Coupled with Government incentives that pay community groups to generate electricity this project has the potential to help communities earn tens of thousands of pounds each year.  This could provide a guaranteed  income stream for re-investment in that community to help reduce fuel bills, generate local jobs and reduce CO2 emissions.  Applications from community groups and third sector organisations are warmly encouraged  and are due by the deadline of 5pm on Monday 25th July.

For more information about applying for a tailored support package, please contact Simon Ross simon@mea.org.uk 01743 277106.

To express an interest in becoming a mentor or to suggest a mentor candidate please contact Phil Beardmore philbeardmore@virginmedia.com 07791 839025.

To find out more about the West Midlands Local Authority Low Carbon Economy Programme, please contact Fran Gilbert fran.gilbert@swm.org.uk 0121 237 5890.

Notes for the Editor

Local authorities and their partners are facing unprecedented cost savings measures, rising energy bills and taxes, and shrinking public sector employment, while also trying to capitalise on the emerging opportunities from the low carbon economy.  The West Midlands Local Authority Low Carbon Economy Programme aims to help West Midlands authorities use the low carbon agenda to achieve cost reduction and private and third sector low carbon job creationImprovement and Efficiency West Midlands has allocated £500,000 from the Climate Change Skills Fund from the Department of Communities and Local Government to deliver the West Midlands Local Authority Low Carbon Economy Programme. Sustainability West Midlands is co-ordinating the delivery of the Programme on behalf of Improvement and Efficiency West Midlands, supported by partners including the Environment Agency, Energy Saving Trust and Carbon Trust. The programme includes a Community Strand, which is being delivered by our partners Marches Energy Agency and Localise West Midlands, and it’s this strand that forms the basis of this press release.

11th July 2011

Yorkshire and the Local Sufficiency Economy

News from the Local Economic Sufficiency and Security Network


Steve Schofield’s paper, published in January this year, gives three examples of small-scale projects in his region which are developing indigenous sources of food and renewable energy and illustrate the real potential for local economic alternatives that reduce dependency on non-renewable resources while also cutting carbon emissions:  

  • Incredible Edible 
  • Settle Hydro 
  • Kirklees Re-Charge  

This initial review, focusing on three examples, illustrates how activities that would have been considered marginal only a few years ago can be rapidly developed. As such, they provide signposts to the practicalities of adopting a sufficiency framework for the local economy.  

However they face serious challenges, which include Incredible Edible’s dependence on external funding and a current lack of the capacity to produce locally the equipment used by Settle Hydro and solar installations. 

Schofield believes that if the transition process as considered by NEF and the SDC, takes hold to any degree: “ it will be around institutional manoeuvring, with government incentives offering the usual array of support to attract private investment, including R&D and relocation grants. Corporations will take advantage by selling themselves as ‘national champions’, providing domestic capacity and local supply chains. But the unavoidable reality of capitalist production will be that they will draw on a global resource base and be driven by the imperative of expanding international markets for their products to ensure future profitability.”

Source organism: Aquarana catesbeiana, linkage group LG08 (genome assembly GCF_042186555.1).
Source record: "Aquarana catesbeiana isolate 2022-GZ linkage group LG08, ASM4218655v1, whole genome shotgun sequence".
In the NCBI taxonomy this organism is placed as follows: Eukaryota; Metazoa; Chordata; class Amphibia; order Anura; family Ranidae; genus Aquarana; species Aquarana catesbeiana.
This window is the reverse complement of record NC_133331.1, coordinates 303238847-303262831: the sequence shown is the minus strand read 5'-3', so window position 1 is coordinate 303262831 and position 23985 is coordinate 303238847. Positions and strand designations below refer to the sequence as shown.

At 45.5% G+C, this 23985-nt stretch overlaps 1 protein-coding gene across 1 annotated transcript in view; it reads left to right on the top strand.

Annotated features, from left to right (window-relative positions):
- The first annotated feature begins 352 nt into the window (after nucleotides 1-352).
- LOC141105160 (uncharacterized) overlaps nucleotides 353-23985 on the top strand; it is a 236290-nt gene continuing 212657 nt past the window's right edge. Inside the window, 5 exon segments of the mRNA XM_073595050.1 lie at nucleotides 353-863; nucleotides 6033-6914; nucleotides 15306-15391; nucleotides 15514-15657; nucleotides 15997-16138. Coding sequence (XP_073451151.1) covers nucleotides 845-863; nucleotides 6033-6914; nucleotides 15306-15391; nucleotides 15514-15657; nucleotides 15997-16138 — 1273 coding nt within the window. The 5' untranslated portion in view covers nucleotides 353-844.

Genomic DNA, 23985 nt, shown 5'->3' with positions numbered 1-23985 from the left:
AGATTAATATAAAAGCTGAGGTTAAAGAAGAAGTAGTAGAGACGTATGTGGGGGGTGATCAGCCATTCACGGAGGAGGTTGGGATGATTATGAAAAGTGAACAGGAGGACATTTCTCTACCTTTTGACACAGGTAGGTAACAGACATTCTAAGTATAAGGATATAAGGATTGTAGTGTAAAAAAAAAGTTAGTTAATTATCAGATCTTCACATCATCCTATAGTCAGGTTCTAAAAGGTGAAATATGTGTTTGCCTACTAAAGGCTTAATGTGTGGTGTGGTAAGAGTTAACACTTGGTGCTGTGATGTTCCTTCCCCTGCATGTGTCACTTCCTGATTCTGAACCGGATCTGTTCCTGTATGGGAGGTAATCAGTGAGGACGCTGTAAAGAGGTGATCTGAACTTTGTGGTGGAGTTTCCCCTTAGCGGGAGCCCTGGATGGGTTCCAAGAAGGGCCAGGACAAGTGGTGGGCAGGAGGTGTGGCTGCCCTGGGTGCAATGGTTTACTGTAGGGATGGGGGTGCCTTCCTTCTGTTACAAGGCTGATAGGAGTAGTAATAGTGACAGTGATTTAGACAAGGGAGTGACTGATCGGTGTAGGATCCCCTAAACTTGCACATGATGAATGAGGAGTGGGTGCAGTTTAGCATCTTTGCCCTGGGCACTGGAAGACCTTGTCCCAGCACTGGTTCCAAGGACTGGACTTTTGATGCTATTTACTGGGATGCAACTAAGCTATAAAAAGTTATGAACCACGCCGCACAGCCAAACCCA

A radical message 

“Localism, therefore, is not a counterbalance to the continued reliance on global capitalist networks. It must be seen as the development of an independent capacity to reproduce the material base that supports the necessities of life within the framework of a no-growth, zero-carbon economy. Rather than a transitional model, this would be more accurately described as a parallel economy that can function independently of capitalism in order to replace it . . .

“Two key aspects of this revolution will be access and ownership. Access simply means having the range of available productive resources to satisfy the basic material needs of life, including food, housing and transport. Ownership requires complete control by working people and elected local representatives over forms of production, coupled to the power to prioritise investment in the local economy. Fundamental goals will be zero growth, the dematerialising of production and the equitable distribution of goods and services, all embedded in a political culture of direct democracy . . . 

“Put simply, there are no practical economic or technological barriers to local sufficiency  . . . millions and millions of people around the world recognise that capitalist renewal is a gigantic confidence trick, masking gross and increasing inequalities of wealth and power and a lethal environmental impact. And those same millions want a radical alternative. We can build a new form of work based on social utility rather than private profit, and we can create a balanced relationship between people, technology and planet. Whether we achieve that or not is entirely up to us.”